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Letters to the Editor

Is Long-Acting Injectable Cabotegravir Likely to Expand PrEP Coverage Among MSM in the District of Columbia?

Levy, Matthew E. PhDa,b; Agopian, Anya PhD, MPHa; Magnus, Manya PhD, MPHa; Rawls, Anthony HSa; Opoku, Jenevieve MPHc; Kharfen, Michael BAc; Greenberg, Alan E. MD, MPHa; Kuo, Irene PhD, MPHa

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JAIDS Journal of Acquired Immune Deficiency Syndromes: March 1, 2021 - Volume 86 - Issue 3 - p e80-e82
doi: 10.1097/QAI.0000000000002557
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To the Editor:


HIV incidence in the United States (US) remains disproportionately high among men who have sex with men (MSM), particularly among younger and Black or Hispanic MSM.1 Pre-exposure prophylaxis (PrEP) is a critical biomedical prevention tool that could curb the HIV epidemic among MSM. Although oral PrEP utilization has increased significantly over time,2 this intervention remains underused, especially among Black and Hispanic MSM.3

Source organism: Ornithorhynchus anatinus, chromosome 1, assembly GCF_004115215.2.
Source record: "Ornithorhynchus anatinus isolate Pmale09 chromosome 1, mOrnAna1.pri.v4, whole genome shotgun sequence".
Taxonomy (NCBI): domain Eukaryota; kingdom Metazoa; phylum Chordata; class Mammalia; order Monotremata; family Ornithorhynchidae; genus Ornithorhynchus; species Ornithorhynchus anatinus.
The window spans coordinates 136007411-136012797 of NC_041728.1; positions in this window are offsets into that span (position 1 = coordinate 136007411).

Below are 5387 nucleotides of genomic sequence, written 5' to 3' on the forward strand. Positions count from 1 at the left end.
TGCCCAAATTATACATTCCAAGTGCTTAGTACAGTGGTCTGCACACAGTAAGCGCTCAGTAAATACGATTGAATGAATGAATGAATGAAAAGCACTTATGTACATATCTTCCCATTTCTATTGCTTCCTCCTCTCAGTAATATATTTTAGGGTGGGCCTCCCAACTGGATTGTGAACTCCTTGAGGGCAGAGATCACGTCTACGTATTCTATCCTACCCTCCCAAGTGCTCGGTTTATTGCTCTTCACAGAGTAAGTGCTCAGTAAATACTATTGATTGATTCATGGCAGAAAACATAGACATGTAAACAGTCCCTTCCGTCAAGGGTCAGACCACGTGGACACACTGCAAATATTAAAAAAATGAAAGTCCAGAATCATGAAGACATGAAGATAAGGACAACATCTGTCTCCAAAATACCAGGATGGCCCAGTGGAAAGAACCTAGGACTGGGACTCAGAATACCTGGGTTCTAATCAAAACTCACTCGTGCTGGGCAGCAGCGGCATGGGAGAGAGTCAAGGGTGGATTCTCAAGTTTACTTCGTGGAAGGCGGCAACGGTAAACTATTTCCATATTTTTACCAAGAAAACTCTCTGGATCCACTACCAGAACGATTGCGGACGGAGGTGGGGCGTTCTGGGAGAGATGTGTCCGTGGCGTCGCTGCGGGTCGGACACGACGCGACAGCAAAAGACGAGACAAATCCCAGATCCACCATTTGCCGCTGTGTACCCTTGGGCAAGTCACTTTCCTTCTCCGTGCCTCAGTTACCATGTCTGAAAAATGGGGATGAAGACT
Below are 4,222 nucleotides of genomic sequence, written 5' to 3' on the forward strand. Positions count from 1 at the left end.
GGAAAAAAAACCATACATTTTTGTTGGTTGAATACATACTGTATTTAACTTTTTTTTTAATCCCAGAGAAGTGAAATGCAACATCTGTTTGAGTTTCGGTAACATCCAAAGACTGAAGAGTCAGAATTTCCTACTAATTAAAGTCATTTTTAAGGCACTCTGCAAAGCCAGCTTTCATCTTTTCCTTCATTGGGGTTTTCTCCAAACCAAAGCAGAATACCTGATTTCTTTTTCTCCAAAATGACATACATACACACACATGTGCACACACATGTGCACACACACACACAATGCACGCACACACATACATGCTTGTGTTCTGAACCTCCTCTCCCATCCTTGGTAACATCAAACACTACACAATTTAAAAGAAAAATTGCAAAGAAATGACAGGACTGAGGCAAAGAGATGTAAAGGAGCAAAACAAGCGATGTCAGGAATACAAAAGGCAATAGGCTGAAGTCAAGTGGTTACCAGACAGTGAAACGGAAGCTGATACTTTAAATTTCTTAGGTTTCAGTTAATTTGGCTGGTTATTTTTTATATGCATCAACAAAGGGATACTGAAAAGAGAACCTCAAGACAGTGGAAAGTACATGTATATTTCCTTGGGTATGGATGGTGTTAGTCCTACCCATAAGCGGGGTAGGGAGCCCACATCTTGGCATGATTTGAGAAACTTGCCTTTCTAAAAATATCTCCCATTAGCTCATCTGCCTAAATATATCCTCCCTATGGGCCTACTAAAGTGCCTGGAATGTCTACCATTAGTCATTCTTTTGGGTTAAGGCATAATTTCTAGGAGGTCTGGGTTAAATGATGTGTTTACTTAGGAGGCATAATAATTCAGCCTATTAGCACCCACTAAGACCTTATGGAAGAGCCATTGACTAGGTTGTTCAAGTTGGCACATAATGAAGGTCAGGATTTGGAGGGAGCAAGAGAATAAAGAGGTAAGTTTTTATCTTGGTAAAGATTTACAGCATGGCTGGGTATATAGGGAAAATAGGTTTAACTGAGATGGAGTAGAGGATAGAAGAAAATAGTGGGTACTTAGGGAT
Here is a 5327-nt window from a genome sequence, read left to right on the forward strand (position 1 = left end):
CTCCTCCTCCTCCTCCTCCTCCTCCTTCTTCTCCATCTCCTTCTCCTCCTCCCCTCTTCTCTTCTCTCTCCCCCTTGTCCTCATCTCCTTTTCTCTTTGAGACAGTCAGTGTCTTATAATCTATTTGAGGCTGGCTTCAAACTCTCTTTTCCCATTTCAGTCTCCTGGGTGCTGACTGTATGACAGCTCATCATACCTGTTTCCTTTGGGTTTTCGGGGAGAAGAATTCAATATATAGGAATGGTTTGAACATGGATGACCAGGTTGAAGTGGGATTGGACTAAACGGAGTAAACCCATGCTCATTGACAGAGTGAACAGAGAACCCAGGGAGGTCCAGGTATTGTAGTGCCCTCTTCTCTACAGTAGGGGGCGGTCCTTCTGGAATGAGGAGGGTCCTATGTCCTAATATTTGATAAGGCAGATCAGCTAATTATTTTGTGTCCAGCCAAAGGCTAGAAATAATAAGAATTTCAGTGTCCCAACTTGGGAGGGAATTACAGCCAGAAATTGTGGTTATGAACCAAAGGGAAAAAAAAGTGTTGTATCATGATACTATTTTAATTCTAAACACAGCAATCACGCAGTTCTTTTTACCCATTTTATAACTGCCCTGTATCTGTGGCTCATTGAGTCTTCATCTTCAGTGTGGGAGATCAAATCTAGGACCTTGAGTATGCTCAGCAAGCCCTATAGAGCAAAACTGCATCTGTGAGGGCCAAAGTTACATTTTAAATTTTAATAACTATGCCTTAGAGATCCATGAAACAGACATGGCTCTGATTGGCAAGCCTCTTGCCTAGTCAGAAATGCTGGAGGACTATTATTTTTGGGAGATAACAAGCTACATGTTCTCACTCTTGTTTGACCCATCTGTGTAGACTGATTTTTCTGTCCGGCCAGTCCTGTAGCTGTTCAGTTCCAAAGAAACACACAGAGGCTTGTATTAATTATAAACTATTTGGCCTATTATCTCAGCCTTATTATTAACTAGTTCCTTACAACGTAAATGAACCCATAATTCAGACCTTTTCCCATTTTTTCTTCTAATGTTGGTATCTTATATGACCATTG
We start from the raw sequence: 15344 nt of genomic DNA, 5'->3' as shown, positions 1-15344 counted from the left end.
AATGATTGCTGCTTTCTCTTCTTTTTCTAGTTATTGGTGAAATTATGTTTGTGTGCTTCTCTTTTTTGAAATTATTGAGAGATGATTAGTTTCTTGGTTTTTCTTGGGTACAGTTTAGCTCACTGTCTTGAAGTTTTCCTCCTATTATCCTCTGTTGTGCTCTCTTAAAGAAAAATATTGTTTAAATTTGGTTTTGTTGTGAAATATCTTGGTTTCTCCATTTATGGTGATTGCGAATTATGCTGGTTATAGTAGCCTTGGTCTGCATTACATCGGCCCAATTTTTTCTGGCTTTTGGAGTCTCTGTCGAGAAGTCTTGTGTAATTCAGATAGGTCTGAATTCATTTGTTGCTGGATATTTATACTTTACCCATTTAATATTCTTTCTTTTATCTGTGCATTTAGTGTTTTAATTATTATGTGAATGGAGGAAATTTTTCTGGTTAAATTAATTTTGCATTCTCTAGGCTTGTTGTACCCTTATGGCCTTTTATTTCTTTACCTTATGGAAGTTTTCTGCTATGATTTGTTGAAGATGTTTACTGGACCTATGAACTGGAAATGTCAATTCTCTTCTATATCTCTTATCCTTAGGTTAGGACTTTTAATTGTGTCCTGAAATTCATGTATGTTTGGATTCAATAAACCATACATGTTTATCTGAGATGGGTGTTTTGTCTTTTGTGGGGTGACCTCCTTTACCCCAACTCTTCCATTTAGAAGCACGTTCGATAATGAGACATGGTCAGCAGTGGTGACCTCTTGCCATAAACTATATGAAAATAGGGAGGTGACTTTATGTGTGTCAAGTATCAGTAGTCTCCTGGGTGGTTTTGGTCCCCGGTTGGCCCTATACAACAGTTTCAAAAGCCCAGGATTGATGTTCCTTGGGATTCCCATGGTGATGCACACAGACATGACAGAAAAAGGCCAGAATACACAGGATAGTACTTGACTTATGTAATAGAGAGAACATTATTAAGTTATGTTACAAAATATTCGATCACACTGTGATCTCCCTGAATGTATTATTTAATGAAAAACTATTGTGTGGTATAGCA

Recent results from the HIV Prevention Trials Network 083 trial revealed that long-acting injectable (LAI) cabotegravir is not only safe and highly efficacious for preventing HIV infection in cisgender MSM and transgender women who have sex with men, but is also superior to daily oral tenofovir/emtricitabine,4 likely primarily because of lower adherence to daily oral tenofovir/emtricitabine rather than because of pharmacological differences. A majority of MSM in previous studies have reported high willingness to use LAI PrEP and even a preference for LAI PrEP versus daily oral PrEP.5–11 In order for LAI PrEP to have a substantial impact on HIV incidence at the population level, its availability would need to expand the PrEP user base, beyond the expectation that many current oral PrEP users would switch to LAI PrEP.12 The extent to which interest in LAI PrEP differs based on one's history of oral PrEP use among racial/ethnic subgroups of MSM remains uncertain. We assessed interest in LAI PrEP among a diverse sample of MSM with current, previous, and no previous oral PrEP use.